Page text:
Supreme Court won’t hear case on transit district ban of religious ads

The U.S. Supreme Court refused to hear a case brought by the Catholic church against a Washington, D.C. transit district ban of a reoligious ad on its buses. A lower court ruling for the district rested on a concession by the plaintiff that the ad space on buses was not a public forum. Justice Neil Gorsuch dissented, “The one thing it the transit district] cannot do is what it did here—permit a subject sure to inspire religious views, one that even WMATA admits is ‘half’ religious in nature, and then suppress those views. The First Amendment requires governments to protect religious viewpoints, not single them out for silencing.” (Courthouse News Service, April 6, 2020, by Megan Mineiro)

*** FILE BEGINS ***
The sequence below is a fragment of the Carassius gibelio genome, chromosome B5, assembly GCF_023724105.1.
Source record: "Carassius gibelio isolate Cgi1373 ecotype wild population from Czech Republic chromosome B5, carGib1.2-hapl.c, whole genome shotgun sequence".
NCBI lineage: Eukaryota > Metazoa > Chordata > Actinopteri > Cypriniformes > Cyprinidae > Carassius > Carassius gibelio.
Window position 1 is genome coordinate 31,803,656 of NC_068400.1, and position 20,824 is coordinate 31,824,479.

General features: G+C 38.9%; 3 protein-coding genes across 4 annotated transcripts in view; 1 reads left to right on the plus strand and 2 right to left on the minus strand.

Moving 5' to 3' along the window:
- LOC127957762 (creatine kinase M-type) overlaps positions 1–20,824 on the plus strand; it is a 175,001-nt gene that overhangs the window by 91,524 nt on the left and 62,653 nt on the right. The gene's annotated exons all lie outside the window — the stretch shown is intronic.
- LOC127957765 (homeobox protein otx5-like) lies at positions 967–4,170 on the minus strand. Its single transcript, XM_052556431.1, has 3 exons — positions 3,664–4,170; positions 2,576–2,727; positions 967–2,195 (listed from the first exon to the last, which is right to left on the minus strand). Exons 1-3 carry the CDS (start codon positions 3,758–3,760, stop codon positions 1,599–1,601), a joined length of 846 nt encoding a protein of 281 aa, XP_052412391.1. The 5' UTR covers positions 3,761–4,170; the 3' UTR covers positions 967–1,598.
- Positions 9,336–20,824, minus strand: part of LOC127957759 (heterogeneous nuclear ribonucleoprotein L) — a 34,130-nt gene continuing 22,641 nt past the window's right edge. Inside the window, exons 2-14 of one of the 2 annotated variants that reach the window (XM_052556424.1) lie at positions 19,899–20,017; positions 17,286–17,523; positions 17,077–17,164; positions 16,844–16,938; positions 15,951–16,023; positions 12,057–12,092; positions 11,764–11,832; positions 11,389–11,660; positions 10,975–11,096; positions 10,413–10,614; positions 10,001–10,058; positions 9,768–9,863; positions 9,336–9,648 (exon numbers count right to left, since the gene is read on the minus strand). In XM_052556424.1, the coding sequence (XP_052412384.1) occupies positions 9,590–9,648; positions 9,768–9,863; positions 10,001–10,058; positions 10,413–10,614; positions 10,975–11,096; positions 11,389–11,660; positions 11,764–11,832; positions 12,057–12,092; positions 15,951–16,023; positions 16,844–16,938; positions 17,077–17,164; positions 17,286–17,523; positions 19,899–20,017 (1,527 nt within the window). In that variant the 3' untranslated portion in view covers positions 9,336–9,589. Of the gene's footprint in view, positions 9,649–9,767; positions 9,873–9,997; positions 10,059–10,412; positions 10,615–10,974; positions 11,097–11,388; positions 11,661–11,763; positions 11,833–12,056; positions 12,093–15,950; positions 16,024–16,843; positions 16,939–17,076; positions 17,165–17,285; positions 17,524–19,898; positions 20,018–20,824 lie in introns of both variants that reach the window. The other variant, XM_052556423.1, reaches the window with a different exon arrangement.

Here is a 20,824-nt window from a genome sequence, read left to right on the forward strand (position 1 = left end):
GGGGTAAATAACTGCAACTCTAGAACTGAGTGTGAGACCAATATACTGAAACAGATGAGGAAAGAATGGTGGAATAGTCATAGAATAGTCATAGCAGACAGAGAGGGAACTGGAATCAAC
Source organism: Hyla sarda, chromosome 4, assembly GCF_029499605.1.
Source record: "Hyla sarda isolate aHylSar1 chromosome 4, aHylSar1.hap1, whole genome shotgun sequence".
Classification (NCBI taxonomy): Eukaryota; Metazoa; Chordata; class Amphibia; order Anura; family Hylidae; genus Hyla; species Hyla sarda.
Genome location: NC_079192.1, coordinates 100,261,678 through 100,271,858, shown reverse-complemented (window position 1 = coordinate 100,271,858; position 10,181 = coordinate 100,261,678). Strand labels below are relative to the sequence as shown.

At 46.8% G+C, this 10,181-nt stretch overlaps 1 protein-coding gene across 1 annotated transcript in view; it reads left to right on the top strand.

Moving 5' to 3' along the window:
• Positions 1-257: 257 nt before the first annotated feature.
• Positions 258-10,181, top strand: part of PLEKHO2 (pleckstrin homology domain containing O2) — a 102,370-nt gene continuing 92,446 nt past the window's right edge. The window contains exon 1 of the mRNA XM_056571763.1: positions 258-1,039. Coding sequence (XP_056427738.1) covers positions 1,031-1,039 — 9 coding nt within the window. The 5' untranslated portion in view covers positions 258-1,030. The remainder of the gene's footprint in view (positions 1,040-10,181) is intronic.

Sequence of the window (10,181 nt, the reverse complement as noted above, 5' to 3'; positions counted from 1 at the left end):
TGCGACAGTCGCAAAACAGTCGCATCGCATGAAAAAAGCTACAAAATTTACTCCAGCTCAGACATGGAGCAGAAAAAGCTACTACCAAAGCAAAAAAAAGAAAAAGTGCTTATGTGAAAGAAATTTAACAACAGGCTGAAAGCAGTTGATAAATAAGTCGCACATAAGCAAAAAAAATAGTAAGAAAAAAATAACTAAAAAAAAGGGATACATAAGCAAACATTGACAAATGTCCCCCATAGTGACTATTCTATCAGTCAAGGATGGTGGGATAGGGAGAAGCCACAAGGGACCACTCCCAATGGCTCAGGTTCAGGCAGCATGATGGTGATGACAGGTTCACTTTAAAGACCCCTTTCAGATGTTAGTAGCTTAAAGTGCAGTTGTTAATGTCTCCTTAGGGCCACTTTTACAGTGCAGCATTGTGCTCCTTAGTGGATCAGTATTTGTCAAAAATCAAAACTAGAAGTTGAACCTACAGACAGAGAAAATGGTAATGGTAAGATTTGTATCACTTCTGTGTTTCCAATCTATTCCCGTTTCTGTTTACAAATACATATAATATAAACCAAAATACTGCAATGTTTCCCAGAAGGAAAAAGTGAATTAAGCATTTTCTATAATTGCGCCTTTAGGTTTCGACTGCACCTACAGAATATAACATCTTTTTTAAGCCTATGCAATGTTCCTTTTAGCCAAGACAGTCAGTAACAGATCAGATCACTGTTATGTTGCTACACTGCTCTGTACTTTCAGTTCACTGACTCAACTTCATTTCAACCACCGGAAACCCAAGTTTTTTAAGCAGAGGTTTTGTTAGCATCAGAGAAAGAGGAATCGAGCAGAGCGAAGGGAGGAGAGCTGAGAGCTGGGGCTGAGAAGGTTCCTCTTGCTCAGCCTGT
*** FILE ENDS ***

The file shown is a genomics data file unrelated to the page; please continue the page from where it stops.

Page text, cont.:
The district rejected the church’s Christmas ad. The district said in its defense of the rejection, “WMATA [the transit district] is entitled under the First Amendment to adopt viewpoint-neutral subject matter limitations to govern advertising in its transit system. WMATA’s policy is neutral on its face and neutral in its application, and therefore entirely lawful as the court of appeals correctly held.” (The Hill, April 6, 2020, by Harper Neidig)

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